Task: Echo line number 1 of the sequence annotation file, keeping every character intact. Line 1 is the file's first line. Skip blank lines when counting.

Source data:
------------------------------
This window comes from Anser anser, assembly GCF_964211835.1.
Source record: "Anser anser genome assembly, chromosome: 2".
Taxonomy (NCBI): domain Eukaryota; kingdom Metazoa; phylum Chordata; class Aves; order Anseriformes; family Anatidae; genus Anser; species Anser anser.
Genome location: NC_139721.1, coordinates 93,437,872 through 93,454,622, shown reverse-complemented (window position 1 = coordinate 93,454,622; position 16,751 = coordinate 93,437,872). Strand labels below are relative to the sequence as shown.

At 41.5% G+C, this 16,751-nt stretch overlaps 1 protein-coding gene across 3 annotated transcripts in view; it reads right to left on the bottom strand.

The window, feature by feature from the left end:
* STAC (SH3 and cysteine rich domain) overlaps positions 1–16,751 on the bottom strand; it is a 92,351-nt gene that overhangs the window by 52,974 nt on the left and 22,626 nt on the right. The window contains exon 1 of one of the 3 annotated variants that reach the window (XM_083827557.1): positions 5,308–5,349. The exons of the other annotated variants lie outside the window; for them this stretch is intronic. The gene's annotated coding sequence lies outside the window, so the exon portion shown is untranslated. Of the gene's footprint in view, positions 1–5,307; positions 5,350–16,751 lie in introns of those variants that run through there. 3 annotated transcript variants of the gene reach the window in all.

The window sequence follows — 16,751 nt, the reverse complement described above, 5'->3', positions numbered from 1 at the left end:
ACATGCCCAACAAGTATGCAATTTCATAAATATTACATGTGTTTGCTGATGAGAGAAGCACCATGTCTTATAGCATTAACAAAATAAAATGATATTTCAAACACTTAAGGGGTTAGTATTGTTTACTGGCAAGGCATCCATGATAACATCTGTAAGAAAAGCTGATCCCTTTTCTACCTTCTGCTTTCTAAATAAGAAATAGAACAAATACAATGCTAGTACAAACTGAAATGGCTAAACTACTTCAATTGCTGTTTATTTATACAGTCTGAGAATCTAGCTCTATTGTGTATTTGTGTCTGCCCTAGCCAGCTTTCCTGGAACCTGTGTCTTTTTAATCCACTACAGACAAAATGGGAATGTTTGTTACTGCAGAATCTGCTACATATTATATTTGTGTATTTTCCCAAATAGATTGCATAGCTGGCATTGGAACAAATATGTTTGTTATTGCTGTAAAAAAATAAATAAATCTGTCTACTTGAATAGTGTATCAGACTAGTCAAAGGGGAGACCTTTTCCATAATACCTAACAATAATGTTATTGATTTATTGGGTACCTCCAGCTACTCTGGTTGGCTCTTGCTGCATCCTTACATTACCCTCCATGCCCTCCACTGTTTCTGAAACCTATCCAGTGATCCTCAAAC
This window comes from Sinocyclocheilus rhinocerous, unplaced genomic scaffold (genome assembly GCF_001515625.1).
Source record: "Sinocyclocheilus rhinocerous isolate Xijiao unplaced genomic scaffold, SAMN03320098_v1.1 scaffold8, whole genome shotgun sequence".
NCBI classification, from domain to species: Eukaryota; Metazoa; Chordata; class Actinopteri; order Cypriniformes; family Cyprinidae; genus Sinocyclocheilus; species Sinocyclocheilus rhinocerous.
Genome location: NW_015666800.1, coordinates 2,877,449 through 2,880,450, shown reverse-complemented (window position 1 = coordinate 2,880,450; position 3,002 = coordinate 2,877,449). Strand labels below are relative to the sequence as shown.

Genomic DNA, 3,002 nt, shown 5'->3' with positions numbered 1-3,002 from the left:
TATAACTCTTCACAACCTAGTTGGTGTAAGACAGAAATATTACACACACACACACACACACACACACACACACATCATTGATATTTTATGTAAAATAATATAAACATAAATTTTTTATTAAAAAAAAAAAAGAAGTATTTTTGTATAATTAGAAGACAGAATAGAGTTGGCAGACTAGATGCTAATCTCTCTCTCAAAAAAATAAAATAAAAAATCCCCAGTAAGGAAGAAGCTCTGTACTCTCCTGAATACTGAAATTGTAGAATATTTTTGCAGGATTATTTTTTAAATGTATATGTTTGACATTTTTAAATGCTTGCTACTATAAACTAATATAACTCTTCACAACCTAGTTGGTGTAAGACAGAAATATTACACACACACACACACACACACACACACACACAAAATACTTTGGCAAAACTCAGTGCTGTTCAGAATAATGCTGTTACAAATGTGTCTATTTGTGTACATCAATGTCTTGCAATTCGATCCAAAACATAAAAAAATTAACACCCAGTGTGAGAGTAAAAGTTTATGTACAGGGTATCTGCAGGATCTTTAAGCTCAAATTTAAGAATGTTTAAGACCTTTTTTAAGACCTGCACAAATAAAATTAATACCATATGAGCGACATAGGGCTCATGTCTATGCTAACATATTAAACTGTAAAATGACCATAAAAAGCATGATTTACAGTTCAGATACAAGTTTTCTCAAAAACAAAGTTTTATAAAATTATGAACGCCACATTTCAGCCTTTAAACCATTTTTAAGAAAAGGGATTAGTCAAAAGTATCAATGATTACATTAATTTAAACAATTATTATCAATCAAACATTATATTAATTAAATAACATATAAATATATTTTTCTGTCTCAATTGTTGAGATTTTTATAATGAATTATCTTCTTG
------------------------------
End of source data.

This window comes from Anser anser, assembly GCF_964211835.1.